FARES CUT 1.9% DUE TO LOWER OIL PRICES, BUT INCREASED 2.8% IN APRIL ALSO DUE TO LOWER OIL PRICES?

Transport fares cut by 1.9%

According to the Straits Times news report “Bus, train fares to be cut by up to 1.9 per cent from December: Lui Tuck Yew” (Aug 3) – “Transport fares will be reduced by up to 1.9 per cent from December, said Transport Minister Lui Tuck Yew on Monday (Aug 3).

He added that he would leave it to the Public Transport Council to work out the specific reductions, but expects “every commuter group” to pay lower fares.”

Reduction due to ”reduced fuel costs”, but April increase also ”reduced fuel costs”?

As to “Mr Lui, who spoke to the media at One-North MRT station, said fares were being lowered following reduced fuel costs” – don’t you find the reason of “reduced fuel costs” rather strange – when public transport fares were increased by 2.8 per cent from April 5 this year, when oil prices had dropped by almost 60 per cent?

Increase 2.8 decrease 1.9 = 0.9% increase?

So, does the 1.9 per cent reduction in December mean that the net increase for this year is in effect, still about 0.9 per cent (2.8 per cent increase in April minus the 1.9 per cent reduction in December)?

16 fare increases last 25 years?

According to the Public Transport Council’s (PTC) web site – there were 16 fare increases in the last 25 years.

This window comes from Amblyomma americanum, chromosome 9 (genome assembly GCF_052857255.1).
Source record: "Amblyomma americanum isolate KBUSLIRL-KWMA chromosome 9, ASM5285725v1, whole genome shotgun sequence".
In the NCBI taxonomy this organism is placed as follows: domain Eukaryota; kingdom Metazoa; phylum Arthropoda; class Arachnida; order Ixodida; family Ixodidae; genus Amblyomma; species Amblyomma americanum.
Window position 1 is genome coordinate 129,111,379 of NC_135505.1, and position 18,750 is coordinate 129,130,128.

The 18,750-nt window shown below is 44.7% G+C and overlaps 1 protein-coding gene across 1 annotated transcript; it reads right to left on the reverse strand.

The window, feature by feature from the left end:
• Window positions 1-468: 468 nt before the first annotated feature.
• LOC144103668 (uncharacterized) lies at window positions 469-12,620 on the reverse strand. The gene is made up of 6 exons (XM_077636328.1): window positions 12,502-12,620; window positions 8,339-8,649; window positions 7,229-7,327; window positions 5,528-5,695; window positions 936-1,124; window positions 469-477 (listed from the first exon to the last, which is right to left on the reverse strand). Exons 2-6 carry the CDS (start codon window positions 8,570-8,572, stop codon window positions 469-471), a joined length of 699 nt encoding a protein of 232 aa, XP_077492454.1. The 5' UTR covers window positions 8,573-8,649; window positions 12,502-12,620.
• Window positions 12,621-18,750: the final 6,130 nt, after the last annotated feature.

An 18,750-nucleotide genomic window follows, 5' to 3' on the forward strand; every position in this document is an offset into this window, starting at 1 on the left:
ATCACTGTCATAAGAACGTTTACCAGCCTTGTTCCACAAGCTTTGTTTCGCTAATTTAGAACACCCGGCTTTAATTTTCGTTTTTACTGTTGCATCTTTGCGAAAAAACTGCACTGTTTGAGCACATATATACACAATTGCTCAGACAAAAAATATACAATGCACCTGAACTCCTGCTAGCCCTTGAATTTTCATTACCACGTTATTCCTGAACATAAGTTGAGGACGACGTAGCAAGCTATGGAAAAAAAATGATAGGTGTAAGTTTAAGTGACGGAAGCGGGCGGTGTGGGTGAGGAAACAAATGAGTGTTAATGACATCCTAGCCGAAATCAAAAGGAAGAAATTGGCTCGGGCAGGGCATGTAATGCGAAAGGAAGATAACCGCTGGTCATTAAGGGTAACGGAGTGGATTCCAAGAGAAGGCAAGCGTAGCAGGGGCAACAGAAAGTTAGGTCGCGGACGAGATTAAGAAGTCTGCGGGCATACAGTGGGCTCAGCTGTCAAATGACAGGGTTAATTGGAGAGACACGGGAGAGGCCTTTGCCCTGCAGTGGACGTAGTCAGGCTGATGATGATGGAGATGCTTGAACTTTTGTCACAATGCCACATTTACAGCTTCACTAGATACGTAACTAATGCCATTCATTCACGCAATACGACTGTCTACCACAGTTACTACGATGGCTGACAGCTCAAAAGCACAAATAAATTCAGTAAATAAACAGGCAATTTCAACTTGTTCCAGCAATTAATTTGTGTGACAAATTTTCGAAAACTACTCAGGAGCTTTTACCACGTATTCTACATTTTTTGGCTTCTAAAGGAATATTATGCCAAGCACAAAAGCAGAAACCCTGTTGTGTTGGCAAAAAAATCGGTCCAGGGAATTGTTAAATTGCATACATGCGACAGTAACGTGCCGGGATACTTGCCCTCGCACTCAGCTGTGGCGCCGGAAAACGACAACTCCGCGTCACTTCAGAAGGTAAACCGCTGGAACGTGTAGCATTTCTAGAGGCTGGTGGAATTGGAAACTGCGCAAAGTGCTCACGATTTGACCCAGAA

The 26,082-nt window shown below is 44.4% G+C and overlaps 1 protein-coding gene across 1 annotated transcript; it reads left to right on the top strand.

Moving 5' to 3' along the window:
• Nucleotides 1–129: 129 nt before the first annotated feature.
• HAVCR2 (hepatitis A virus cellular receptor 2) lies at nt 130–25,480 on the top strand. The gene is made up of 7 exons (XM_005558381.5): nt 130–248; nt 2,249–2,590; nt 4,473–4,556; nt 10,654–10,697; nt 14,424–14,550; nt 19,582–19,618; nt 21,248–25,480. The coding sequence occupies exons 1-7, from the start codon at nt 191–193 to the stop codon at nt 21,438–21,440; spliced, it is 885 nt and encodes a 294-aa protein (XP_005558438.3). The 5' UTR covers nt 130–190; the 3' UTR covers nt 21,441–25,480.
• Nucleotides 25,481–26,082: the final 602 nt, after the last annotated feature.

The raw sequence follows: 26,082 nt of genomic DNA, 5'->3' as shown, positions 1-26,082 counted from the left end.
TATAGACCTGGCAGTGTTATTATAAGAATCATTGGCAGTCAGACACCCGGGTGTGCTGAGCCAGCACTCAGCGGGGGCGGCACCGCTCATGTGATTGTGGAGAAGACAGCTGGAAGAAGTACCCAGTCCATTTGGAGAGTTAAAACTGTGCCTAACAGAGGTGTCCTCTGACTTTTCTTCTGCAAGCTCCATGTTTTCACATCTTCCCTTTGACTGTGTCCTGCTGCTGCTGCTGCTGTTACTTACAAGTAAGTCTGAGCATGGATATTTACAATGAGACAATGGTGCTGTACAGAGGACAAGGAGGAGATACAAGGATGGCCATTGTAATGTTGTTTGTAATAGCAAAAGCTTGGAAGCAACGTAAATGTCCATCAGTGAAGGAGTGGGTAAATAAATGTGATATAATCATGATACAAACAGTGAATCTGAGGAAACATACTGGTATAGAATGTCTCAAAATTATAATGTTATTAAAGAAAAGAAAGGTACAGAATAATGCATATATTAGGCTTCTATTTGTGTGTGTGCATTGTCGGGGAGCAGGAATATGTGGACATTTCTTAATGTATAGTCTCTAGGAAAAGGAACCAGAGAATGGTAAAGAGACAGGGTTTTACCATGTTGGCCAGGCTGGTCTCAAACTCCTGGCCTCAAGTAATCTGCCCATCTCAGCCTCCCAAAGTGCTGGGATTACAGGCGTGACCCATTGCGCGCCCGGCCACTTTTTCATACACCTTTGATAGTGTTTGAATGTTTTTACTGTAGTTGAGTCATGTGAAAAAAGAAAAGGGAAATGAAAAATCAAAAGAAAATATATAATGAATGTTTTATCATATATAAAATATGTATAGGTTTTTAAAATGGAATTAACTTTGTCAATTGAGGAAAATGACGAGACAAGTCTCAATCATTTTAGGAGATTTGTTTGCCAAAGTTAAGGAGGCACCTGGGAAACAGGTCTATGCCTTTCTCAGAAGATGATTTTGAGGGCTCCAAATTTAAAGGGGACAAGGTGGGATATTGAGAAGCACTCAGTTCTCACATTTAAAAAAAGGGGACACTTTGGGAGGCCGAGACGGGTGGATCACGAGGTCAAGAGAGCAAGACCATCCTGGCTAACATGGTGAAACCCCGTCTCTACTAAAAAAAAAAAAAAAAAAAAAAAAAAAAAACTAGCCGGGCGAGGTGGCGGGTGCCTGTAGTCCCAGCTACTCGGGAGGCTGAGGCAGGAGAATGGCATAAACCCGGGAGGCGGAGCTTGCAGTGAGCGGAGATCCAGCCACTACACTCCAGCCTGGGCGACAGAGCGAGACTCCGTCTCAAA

Is there any country that increased public transport fares so frequently?

Unfair comparison of fares

When the April fare increase this year was announced – the fares comparison table with other cities was inappropriate because most residents in these cities (which also happen to be high-income cities, except Taipei) use monthly or annual travel passes, instead of the “per trip” comparison.

Thus, on the basis of the cost of travel passes relative to wages – we have one of the most expensive transport fares in the world.

What is even more strange is that the comparison table shows only trips above 10 km.

Also, why were we still using the existing fares (before the April increase) in the comparison? Shouldn’t we be comparing the increased fares announced instead?

Highest fare increase % is? 

Also, I think there may be something wrong with the headlines that the fare increase was only 2.8 per cent, because this appears to be the overall fare increase for all commuters.

If you take the increase of five cents over the fare of $1.33 to $1.58 in the table – it was an increase of 3.2 and 3.8 per cent.

Why not also just tell us what was the highest percentage increase for commuters?

 

 

Win battles lose war

A.S.S. Contributor

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